It can even respond to tugging at the leash.
All Seeing Eye
Researchers have created the robotic equivalent of a seeing-eye dog for the visually impaired that can even respond when the user tugs on its leash.
In experiments, the robodog developed by researchers from Binghamton University led a person around a hallway, responding to input like gentle pulls to avoid obstacles.
The goal is to come up with a cheaper and more accessible alternative to the living dogs who are currently trained to help people who are visually impaired. Guide dogs have historically been in very short supply. Training them can take years, which can balloon the price to tens of thousands of dollars.
"We were surprised that throughout the visually impaired and blind communities, so few of them are able to use a real seeing-eye dog for their whole life," said team lead Shiqi Zhang, professor of computer science at Binghamton, in a statement.
Follow the Robot
The team's robot can learn how to respond to the tugs on its leash over time, not entirely unlike teaching a real dog a new trick.
"In about ten hours of training, these robots are able to move around, navigating the indoor environment, guiding people, avoiding obstacles, and at the same time, being able to detect the tugs," Zhang said in the statement.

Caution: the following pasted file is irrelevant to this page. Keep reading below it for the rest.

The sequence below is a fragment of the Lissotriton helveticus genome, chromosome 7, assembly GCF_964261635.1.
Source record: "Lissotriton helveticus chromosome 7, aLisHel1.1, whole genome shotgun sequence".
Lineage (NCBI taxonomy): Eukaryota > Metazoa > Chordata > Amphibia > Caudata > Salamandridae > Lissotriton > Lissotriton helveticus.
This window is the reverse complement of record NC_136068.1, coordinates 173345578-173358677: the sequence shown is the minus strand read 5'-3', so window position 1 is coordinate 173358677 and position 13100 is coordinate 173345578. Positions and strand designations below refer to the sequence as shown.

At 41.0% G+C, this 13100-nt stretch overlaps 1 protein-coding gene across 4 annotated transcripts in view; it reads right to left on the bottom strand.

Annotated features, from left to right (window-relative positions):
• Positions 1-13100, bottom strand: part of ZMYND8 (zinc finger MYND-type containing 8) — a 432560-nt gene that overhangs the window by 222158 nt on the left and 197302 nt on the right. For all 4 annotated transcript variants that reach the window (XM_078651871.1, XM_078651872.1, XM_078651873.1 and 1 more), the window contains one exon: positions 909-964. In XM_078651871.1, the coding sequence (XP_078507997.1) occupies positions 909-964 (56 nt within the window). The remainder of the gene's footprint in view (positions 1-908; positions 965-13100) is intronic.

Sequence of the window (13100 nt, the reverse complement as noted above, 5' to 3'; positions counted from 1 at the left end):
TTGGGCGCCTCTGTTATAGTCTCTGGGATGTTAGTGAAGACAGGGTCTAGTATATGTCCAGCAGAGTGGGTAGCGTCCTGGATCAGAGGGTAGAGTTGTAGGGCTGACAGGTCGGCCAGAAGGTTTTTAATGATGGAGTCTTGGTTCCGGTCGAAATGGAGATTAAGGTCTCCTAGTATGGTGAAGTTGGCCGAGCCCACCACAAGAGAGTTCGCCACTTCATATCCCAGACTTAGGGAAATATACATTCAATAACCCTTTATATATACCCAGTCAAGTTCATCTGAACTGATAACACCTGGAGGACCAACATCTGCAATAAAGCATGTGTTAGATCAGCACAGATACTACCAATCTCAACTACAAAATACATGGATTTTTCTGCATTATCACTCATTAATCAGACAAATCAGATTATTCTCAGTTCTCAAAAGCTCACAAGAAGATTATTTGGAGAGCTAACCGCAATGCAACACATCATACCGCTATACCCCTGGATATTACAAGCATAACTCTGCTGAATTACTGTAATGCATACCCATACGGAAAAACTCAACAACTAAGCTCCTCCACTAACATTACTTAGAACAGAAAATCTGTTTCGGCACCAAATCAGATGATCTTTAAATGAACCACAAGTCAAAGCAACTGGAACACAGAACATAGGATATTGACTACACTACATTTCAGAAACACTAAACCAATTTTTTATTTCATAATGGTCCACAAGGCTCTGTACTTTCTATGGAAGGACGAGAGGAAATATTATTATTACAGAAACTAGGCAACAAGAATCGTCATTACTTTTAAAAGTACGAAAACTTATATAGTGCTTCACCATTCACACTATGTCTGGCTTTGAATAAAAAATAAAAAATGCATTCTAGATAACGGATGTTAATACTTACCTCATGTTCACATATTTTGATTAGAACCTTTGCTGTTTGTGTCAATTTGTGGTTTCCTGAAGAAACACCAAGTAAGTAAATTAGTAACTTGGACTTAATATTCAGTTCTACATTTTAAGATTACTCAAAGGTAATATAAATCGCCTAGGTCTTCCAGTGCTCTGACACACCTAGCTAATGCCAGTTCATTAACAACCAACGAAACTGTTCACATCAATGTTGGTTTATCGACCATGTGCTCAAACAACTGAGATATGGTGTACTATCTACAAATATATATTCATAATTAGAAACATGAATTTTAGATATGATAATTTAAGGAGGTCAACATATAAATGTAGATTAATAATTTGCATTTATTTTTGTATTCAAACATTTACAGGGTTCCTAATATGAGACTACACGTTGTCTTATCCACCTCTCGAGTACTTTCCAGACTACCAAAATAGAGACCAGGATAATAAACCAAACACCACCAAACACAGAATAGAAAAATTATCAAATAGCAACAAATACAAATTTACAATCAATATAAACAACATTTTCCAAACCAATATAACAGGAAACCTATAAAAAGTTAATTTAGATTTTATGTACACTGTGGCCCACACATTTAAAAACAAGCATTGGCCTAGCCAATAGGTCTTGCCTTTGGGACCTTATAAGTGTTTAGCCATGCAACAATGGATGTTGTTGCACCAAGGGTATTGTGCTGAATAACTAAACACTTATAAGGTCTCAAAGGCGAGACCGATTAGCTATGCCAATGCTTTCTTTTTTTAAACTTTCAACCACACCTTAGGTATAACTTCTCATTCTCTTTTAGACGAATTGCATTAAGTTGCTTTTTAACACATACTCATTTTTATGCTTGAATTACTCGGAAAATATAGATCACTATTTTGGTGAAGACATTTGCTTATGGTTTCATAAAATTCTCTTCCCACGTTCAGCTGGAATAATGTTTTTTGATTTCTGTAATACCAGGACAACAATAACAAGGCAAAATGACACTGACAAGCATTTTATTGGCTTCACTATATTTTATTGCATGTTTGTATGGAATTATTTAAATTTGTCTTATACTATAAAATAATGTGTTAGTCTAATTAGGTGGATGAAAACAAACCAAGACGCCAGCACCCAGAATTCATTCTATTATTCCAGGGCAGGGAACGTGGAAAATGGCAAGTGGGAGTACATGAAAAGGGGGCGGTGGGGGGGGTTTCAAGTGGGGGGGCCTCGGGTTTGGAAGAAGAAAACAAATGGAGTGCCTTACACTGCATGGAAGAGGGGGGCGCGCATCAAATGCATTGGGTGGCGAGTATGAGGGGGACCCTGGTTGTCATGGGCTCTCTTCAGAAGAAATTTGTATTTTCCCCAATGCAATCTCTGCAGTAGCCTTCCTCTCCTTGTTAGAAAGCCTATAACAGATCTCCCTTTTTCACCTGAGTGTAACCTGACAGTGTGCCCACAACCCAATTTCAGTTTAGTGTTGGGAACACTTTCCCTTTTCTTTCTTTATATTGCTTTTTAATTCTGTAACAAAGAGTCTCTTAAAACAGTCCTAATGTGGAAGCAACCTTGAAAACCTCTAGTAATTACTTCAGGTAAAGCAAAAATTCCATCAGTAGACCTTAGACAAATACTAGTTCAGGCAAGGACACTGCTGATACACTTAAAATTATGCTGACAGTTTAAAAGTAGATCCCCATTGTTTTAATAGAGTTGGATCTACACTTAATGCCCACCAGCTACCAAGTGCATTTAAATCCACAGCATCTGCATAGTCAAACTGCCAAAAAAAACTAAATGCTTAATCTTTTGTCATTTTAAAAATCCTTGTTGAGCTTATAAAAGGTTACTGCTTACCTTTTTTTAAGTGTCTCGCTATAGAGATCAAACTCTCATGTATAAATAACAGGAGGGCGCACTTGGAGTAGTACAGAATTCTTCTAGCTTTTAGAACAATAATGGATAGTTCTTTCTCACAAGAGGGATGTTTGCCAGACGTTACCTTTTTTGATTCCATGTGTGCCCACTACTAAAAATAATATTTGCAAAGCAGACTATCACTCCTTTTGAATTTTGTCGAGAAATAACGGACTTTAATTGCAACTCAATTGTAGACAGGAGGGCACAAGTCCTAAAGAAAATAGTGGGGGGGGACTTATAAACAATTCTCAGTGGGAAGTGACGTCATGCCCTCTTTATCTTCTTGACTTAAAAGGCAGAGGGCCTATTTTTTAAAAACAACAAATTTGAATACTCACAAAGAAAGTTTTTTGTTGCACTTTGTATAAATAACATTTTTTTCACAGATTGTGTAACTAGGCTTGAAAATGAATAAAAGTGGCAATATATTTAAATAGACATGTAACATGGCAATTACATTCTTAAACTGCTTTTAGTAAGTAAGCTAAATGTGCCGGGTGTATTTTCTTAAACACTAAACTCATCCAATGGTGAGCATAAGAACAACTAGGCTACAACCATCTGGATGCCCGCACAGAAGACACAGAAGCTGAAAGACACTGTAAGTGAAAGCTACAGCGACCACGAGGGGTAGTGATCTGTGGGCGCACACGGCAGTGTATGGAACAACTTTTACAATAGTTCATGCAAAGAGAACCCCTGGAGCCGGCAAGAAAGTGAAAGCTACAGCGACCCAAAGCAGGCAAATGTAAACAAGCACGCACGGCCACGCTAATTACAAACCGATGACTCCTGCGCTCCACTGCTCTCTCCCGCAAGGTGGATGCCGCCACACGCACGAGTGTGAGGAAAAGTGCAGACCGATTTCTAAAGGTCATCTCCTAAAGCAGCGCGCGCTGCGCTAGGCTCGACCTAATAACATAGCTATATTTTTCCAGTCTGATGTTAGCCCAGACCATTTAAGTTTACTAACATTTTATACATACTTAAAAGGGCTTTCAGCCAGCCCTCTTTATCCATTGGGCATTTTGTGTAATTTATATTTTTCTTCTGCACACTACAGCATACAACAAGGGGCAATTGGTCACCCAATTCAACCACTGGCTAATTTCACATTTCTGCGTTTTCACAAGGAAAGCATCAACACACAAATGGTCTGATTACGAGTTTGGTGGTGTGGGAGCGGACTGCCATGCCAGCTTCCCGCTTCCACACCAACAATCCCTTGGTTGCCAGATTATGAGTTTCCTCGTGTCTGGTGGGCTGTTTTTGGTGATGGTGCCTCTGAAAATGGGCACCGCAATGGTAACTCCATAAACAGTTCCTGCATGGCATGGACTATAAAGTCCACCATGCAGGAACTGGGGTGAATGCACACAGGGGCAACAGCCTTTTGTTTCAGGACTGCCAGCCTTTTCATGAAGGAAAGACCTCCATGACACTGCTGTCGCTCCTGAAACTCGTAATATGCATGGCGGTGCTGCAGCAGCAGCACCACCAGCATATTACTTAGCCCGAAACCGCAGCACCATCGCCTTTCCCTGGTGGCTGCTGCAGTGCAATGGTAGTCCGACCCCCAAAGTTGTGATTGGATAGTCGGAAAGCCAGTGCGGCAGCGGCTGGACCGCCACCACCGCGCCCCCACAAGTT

But beyond leading a visually impaired person around a hallway, the robodog still has a long way to go until it can fully replace the real thing.
For one, the team is hoping to "add a natural language interface," per Zhang, which could allow users to converse with the robot to get help.
"For example, if I’m visually impaired and I tell the robot dog to walk into traffic, we would want the robot to understand that," Zhang said.
In the meantime, the professor is envisioning the future of his team's robot dog as a way for visually impaired people to get around public places like shopping malls and airports — a robotically-enhanced win for accessibility.
"It’s pretty much like how people use shared bicycles on campus," Zhang explained.
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